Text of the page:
Tuesday, March 5, 2019 4:06PM  4:18PM 
H18.00007: Variational optimization in the AI era: supervised wavefunction optimization and computational graph states. Dmitrii Kochkov, Bryan Clark An important approach to the quantum manybody problem is to write down a compact variational ansatz which represents the target quantum state. The success of a particular model depends on its ability to capture the structure of the state and optimize all variational parameters. We introduce a machine learning inspired computational framework that works with wavefunctions represented as differentiable computational graphs and develop a novel optimization algorithm Supervised Wavefunction Optimization, that allows for effective optimization of such models. We present results on several architectures showing the efficiency of our approach. 
Tuesday, March 5, 2019 4:18PM  4:30PM 
H18.00008: Generalized Transfer Matrix States from Artificial Neural Networks Lorenzo Pastori, Raphael Kaubruegger, Jan Carl Budich We propose and investigate a new family of quantum states, coined generalized transfer matrix states (GTMS), which bridges between tensor network states and states derived from artificial neural networks (ANNs). In particular, we show by means of a constructive embedding that the class of GTMS contains generic matrix product states while at the same time being capable of capturing more longranged quantum correlations that go beyond the arealaw entanglement properties of tensor networks. While generic deep ANNs are hard to contract, meaning that the corresponding state amplitude can not be exactly evaluated, the GTMS network is shown to be analytically contractible using transfer matrix methods. With numerical simulations, we demonstrate how the GTMS network learns random matrix product states in a supervised learning scheme, and how augmenting the network by longranged couplings leads to the onset of volumelaw entanglement scaling. We argue that this capability of capturing longrange quantum correlations makes GTMS a promising candidate for the study of critical and dynamical quantum manybody systems.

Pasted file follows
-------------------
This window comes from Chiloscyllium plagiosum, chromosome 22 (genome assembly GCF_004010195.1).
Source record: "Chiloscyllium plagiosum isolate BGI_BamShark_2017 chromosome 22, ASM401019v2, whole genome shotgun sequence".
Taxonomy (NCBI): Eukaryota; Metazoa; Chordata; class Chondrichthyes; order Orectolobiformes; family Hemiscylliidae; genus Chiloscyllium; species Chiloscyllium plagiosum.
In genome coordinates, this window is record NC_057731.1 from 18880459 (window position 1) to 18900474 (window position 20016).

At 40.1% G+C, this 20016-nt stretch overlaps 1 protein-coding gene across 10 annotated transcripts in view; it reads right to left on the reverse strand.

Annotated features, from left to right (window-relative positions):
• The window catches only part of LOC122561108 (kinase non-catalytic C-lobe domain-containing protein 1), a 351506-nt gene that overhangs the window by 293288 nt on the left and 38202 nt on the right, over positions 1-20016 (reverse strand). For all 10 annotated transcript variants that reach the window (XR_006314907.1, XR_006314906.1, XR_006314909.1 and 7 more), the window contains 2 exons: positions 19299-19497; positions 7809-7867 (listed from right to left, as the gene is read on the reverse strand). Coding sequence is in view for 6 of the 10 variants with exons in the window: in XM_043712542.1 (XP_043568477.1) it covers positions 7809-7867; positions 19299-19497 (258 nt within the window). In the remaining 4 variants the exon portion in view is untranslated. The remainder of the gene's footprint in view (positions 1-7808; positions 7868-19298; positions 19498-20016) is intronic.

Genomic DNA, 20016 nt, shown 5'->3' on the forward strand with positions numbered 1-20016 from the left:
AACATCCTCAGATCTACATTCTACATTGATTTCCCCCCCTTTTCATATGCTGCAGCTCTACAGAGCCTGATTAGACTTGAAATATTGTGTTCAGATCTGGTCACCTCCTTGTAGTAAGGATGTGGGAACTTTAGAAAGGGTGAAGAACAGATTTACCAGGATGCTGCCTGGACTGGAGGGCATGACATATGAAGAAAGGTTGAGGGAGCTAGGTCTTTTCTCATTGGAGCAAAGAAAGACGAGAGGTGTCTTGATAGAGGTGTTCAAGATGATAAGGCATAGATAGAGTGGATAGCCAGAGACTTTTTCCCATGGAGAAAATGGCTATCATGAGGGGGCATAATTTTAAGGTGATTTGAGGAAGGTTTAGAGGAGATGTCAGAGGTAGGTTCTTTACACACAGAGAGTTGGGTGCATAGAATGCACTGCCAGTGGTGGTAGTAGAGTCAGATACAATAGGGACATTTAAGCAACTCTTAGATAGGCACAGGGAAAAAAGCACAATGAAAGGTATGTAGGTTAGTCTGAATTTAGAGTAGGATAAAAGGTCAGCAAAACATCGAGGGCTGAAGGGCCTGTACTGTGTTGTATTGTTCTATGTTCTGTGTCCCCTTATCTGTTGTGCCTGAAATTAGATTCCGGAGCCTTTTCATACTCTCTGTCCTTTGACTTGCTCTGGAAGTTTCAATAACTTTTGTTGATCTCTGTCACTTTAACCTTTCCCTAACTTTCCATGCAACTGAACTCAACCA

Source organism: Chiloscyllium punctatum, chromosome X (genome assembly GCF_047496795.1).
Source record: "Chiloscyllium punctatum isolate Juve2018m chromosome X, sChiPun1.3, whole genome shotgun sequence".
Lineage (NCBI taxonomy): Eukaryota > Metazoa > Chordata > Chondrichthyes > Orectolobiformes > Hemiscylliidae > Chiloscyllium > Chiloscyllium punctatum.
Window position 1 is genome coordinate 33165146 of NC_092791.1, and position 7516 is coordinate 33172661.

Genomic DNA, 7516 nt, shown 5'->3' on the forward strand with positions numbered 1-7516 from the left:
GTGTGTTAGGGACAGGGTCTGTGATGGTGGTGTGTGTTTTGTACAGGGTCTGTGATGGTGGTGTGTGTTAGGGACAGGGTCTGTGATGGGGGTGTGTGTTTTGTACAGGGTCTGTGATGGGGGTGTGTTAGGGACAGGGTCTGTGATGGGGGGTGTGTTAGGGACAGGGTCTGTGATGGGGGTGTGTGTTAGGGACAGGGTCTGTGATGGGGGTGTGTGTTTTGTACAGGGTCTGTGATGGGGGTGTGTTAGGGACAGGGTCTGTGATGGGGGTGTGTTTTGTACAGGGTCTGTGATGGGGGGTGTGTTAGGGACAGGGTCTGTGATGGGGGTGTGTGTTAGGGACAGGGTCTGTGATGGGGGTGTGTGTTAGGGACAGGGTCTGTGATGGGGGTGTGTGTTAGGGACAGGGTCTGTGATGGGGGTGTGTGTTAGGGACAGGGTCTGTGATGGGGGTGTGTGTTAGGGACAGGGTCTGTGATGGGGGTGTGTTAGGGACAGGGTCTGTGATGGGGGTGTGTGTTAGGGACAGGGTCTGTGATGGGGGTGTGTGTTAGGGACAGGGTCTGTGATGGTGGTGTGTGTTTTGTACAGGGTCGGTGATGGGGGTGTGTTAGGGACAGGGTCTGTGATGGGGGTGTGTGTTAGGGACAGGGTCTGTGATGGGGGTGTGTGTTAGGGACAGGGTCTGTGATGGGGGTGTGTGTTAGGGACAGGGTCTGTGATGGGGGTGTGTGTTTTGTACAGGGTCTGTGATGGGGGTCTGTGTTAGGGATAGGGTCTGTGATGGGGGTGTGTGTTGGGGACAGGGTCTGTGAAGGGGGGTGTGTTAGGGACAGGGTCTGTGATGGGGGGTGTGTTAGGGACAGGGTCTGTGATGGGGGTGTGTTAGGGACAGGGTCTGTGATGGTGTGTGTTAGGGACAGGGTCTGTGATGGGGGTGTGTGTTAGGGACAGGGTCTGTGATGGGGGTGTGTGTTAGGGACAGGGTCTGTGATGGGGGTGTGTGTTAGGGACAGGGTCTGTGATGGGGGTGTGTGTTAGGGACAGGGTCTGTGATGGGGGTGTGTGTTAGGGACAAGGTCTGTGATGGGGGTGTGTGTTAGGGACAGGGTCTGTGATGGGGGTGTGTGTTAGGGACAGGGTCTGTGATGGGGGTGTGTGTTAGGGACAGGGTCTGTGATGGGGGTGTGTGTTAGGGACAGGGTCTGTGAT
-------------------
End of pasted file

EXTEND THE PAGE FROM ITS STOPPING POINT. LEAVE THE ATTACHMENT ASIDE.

Tuesday, March 5, 2019 4:30PM  4:42PM 
H18.00009: Construction of Hamiltonians by supervised learning of energy spectra Hiroyuki Fujita, Yuya Nakagawa, Sho Sugiura, Masaki Oshikawa Handling the large number of degrees of freedom with proper approximations, namely the construction of the effective Hamiltonian is at the heart of the (condensed matter) physics. Here we propose a simple scheme of constructing Hamiltonians from a given energy spectrum [1]. The sparse nature of the physical Hamiltonians allows us to formulate this as a solvable supervised learning problem. Taking a simple model of correlated electron systems, we demonstrate the datadriven construction of its lowenergy effective model. We present potential applications for the construction of entanglement Hamiltonians and materials discovery through the construction of parent Hamiltonians from effective models of topological matters. [1]H.Fujita et.al., Phys. Rev. B 97, 075114 (2018). 
Tuesday, March 5, 2019 4:42PM  4:54PM 
H18.00010: Backflow Transformations via Neural Networks for Quantum ManyBody WaveFunctions Di Luo, Bryan Clark Obtaining an accurate ground state wave function is one of the great challenges in the quantum manybody problem. In this paper, we propose a new class of wave functions, neural network backflow (NNB). The backflow approach, pioneered originally by Feynman, adds correlation to a meanfield ground state by transforming the singleparticle orbitals in a configurationdependent way. NNB uses a feedforward neural network to learn the optimal transformation via variational Monte Carlo. NNB directly dresses a meanfield state, can be systematically improved and directly alters the sign structure of the wavefunction. It generalizes the standard backflow[1] which we show how to explicitly represent as a NNB. We benchmark the NNB on a Hubbard model at intermediate doping finding that it significantly decreases the relative error, restores the symmetry of both observables and singleparticle orbitals, and decreases the doubleoccupancy density. 
Tuesday, March 5, 2019 4:54PM  5:06PM 
H18.00011: Contrasting the Building Blocks of Grain Boundaries using Local vs. MultiScale Universal Descriptors Derek Hensley, Conrad W Rosenbrock, Andrew H Nguyen, Gus Hart, Eric Homer The behavior and properties of Grain Boundary (GB) Systems arise from a myriad of atomistic interactions. Is it possible to describe the properties of any GB in the system using knowledge of only a few? If so, which GBs have these essential, atomistic "building blocks" from which all other GB properties can be predicted? Previously, a universal similarity metric for GBs based on the Smooth Overlap of Atomic Positions (SOAP) descriptor was shown to effectively discover the underlying physics of GBs and find these atomistic building blocks. We present another universal GB representation using a multiscale, scattering transform that also discovers GB building blocks. We contrast the building blocks discovered by SOAP with those of scattering transform to show the merits of local vs. multiscale universal descriptors in describing the physics of GB.